What is the reason that pushes companies to the frantic conquest of new customers? Securing more and more revenue to support the business, of course.
The very word "target" cries it: people are seen as a target, to shoot arrows at. But it is an increasingly tiring and expensive task, with no guarantee of ROI.
Because of the complexity we live in, with countless choices enabled by digital, advertising ends up bouncing off us. It can no longer win us over.
That's why companies need to rethink the way they cultivate their relationships: customers (but also employees and collaborators) are no longer cows to milk, but partners.
Most Marketing courses focus on acquisition, not retention. The paradox is that the best Marketing tool is precisely a loyal customer: in fact, they bring important, positive word of mouth.
I studied successful companies closely, and I’ve tried to figure out their strategy: in my book, I summarized all that with an acronym, SPEEDO (CARDIO). I think they have exploited a very important concept: being loved is the most inimitable competitive advantage. The quality or the price of a product are no longer enough to make the difference: what you really need is a relationship of love with your audience.
The SPEEDO (CARDIO) method
SPEEDO (CARDIO) is an acronym that stands for Study, Picture, Engage, Eavesdrop, Delight, and Orient. I'm not saying it's an infallible recipe, but it do contain good ingredients that will make you loved. Let's see them together:
Our world is changing at the speed of light, so continuous learning is recommended. You can do this on educational platforms such as Massive Open Online Courses (MOOC), on Udemy, with podcasts (e.g. Business Podcasts) or even with the “culture budget” your company might provide.
Employees are the heart of a company and the happier, trained and satisfied they are, the more productive and creative they will become. COPAN, for example, cares a lot about them: among other things, it created Up2Go, a car sharing app for its employees.
What sets you apart you from your competitors? Tell your own story: you can do it with videos and through customer advocacy, perhaps using your employees as testimonials (e.g. Sabaf).
Social networks as well can be managed in a unified way with platforms such as Postpickr, tools that will bring you closer to your customers, if used in the right way. But to achieve an effective communication, upstream there must be a proper management of corporate content. And to do that, you need a Saas DAM such as THRON.
With this tool, you can control the entire lifecycle of content. AI engines classify all of it with tags, and organize it into an intelligent cloud archive where everything is easily retrievable; from it, you can automatically distribute content across all channels. Thanks to a built-in Intelligence, THRON can measure content performance and enrich the profiles of your contacts (even of the anonymous ones), with the interests they have expressed with the way the use content, and finally, it creates personalized recommendations according to this data.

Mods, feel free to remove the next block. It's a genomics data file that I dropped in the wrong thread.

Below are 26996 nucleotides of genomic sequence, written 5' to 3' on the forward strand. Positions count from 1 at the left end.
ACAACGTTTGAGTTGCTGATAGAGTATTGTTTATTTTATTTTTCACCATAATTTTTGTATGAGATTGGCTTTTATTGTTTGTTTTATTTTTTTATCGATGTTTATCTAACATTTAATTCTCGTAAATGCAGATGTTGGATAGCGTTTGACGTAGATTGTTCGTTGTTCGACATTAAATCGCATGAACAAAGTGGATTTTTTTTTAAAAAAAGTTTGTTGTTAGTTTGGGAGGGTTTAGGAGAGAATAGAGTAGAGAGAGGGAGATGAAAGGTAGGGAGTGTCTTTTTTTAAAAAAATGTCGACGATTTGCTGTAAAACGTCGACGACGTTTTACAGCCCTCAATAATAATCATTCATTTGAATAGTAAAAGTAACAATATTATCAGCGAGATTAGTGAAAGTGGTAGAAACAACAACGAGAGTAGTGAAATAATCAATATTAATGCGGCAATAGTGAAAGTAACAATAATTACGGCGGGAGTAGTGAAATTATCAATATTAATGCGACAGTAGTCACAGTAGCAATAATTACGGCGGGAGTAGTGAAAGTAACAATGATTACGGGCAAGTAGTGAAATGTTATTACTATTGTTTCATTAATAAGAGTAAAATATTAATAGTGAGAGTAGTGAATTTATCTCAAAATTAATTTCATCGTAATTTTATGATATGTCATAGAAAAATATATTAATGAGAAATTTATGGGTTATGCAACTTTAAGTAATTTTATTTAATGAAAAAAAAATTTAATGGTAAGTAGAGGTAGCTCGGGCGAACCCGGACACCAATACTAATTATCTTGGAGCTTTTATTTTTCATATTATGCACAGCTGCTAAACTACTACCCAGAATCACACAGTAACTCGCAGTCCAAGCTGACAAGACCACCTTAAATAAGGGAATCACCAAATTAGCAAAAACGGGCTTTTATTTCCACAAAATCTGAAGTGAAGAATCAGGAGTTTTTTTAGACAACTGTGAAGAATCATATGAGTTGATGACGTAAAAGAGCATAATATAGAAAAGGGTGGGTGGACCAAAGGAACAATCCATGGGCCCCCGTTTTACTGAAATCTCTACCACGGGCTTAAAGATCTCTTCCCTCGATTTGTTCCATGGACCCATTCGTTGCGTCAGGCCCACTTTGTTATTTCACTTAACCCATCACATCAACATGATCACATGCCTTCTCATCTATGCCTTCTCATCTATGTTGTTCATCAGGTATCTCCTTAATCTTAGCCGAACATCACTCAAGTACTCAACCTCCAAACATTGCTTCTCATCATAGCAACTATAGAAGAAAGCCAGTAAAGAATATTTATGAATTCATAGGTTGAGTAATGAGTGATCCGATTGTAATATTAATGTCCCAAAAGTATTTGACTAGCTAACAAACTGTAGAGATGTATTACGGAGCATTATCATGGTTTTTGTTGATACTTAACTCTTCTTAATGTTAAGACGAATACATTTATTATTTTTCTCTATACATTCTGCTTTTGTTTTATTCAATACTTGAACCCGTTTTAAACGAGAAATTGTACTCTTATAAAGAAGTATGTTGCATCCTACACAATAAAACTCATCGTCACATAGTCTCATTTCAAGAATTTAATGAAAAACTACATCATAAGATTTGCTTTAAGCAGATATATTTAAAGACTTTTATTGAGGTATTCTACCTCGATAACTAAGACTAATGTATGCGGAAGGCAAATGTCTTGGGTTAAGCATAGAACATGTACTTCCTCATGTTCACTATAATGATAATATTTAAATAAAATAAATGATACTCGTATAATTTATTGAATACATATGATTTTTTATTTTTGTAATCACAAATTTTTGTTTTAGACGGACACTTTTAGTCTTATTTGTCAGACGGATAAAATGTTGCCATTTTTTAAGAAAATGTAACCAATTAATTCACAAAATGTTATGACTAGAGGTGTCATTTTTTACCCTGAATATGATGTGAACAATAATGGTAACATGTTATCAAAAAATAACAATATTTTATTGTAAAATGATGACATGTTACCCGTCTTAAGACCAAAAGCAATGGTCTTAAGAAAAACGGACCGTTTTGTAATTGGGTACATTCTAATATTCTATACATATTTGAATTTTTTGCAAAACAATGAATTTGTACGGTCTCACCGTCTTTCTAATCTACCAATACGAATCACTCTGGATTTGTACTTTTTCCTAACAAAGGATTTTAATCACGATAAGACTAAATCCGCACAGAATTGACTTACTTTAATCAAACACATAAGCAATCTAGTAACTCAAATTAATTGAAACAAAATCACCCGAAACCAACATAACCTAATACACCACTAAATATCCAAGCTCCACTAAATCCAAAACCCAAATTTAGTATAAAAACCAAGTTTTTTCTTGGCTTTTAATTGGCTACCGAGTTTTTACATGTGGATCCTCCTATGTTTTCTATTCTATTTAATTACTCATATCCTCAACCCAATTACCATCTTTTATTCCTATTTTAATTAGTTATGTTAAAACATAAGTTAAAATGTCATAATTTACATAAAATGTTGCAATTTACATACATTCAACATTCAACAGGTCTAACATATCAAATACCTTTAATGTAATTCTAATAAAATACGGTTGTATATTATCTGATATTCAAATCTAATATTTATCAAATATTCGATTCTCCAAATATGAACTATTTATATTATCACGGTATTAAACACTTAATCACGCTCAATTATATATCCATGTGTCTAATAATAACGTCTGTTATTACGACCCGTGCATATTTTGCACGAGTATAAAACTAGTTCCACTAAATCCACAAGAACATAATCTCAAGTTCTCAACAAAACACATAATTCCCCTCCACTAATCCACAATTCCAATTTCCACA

It is essential to put the customer first (just like Starbucks did, and not the product), engage them and make them feel like a protagonist.
This can be done starting with co-design: this is what the National Theatre does, welcoming suggestions from programmers. That’s true for experience too: the success of the ice-cream maker Roberto Gelato, in Holland, is striking. During his workshops, children live unforgettable moments.
Other effective strategies include gamification, and the use of chatbots that contribute in the creation of a fluid experience. One of the pioneers was KLM Royal Dutch Airlines, which started using chatbots in 2010. And don’t forget that social networks should not be used as a showcase for your brand’s ego, but to listen to users and provide a service.
The use of AI-based CRMs to capture impressions, feelings and anomalies is also very useful. Such a tool should not only be used to plan business meetings, but also to offer a single view of the customer and better understand them. A good CRM allows you to break down data silos, by sharing user information collected across all touchpoints, and aligning the whole company in a customer centric perspective.
Before providing answers and solutions, find out what your users’ real needs are. For example, in 2014 Plasmon launched a new palm oil-free cookie with the hashtag #welistenedtoyou, answering to the concerns of mothers.
For this reason, it’s important to collect feedback from your users through questionnaires (via mail, sms, whatsapp), reviews, web analytics tools (e.g. Hotjar, that creates a map of the customer's path within your website), but you must also know how to handle complaints.
After all, only one out of nine dissatisfied customers takes the trouble to make a complaint: if they do, it is because they care about you, so you are still in time to convince them to change their mind.
We should always offer our customers experiences exceeding their expectations: basically, we want them to say "wow"! This also applies to B2B.
Small wow gestures are very useful in customer care and post complaint: an example is the letter from Santa Claus that Amazon wrote to a child whose gift arrived late, with an additional Christmas-themed Barbie as a gift.
It is important to inspire and motivate people by demonstrating the values, culture and vision that make the company unique. An example is Laura's Garden of Thoughts by Geico Taikisha, a real meditation area for the whole community in which the company and its employees is inserted in: cultural, educational and entertainment initiatives are held there, and creativity can run free.
Making the hearts of your customers race is the core of business: if you don't take care of them, someone else will!